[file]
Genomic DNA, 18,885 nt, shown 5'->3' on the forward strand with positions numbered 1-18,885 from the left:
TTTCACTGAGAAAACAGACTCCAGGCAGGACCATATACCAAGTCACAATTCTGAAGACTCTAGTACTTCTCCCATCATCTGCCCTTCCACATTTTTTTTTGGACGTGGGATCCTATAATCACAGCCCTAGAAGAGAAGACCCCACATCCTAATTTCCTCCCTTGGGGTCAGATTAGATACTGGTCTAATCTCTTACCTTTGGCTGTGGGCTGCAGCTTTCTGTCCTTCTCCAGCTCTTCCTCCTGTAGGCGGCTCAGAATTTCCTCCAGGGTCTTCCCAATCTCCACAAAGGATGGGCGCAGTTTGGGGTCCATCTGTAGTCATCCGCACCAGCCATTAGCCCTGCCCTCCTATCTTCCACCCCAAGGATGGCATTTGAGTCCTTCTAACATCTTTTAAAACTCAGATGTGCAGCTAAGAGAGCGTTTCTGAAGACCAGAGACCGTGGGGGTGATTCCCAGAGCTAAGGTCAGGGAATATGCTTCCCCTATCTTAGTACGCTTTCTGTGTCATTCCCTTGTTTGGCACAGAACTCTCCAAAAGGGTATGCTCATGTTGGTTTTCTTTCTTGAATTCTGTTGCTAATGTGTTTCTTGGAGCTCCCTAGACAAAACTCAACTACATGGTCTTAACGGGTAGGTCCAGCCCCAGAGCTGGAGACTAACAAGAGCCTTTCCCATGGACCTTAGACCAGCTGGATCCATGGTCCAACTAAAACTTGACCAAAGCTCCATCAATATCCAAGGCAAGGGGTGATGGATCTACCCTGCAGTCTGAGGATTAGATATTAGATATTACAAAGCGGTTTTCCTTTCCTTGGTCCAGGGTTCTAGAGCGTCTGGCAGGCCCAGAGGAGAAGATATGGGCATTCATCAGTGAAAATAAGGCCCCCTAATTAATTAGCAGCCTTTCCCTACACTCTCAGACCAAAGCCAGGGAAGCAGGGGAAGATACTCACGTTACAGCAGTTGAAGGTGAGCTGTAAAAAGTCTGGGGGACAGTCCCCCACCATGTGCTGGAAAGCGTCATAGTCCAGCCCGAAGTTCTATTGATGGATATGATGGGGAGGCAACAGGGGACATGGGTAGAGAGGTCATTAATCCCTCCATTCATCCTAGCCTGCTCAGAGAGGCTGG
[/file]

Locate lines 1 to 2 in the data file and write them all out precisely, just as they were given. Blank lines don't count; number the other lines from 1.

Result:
Genomic DNA, 18,885 nt, shown 5'->3' on the forward strand with positions numbered 1-18,885 from the left:
TTTCACTGAGAAAACAGACTCCAGGCAGGACCATATACCAAGTCACAATTCTGAAGACTCTAGTACTTCTCCCATCATCTGCCCTTCCACATTTTTTTTTGGACGTGGGATCCTATAATCACAGCCCTAGAAGAGAAGACCCCACATCCTAATTTCCTCCCTTGGGGTCAGATTAGATACTGGTCTAATCTCTTACCTTTGGCTGTGGGCTGCAGCTTTCTGTCCTTCTCCAGCTCTTCCTCCTGTAGGCGGCTCAGAATTTCCTCCAGGGTCTTCCCAATCTCCACAAAGGATGGGCGCAGTTTGGGGTCCATCTGTAGTCATCCGCACCAGCCATTAGCCCTGCCCTCCTATCTTCCACCCCAAGGATGGCATTTGAGTCCTTCTAACATCTTTTAAAACTCAGATGTGCAGCTAAGAGAGCGTTTCTGAAGACCAGAGACCGTGGGGGTGATTCCCAGAGCTAAGGTCAGGGAATATGCTTCCCCTATCTTAGTACGCTTTCTGTGTCATTCCCTTGTTTGGCACAGAACTCTCCAAAAGGGTATGCTCATGTTGGTTTTCTTTCTTGAATTCTGTTGCTAATGTGTTTCTTGGAGCTCCCTAGACAAAACTCAACTACATGGTCTTAACGGGTAGGTCCAGCCCCAGAGCTGGAGACTAACAAGAGCCTTTCCCATGGACCTTAGACCAGCTGGATCCATGGTCCAACTAAAACTTGACCAAAGCTCCATCAATATCCAAGGCAAGGGGTGATGGATCTACCCTGCAGTCTGAGGATTAGATATTAGATATTACAAAGCGGTTTTCCTTTCCTTGGTCCAGGGTTCTAGAGCGTCTGGCAGGCCCAGAGGAGAAGATATGGGCATTCATCAGTGAAAATAAGGCCCCCTAATTAATTAGCAGCCTTTCCCTACACTCTCAGACCAAAGCCAGGGAAGCAGGGGAAGATACTCACGTTACAGCAGTTGAAGGTGAGCTGTAAAAAGTCTGGGGGACAGTCCCCCACCATGTGCTGGAAAGCGTCATAGTCCAGCCCGAAGTTCTATTGATGGATATGATGGGGAGGCAACAGGGGACATGGGTAGAGAGGTCATTAATCCCTCCATTCATCCTAGCCTGCTCAGAGAGGCTGG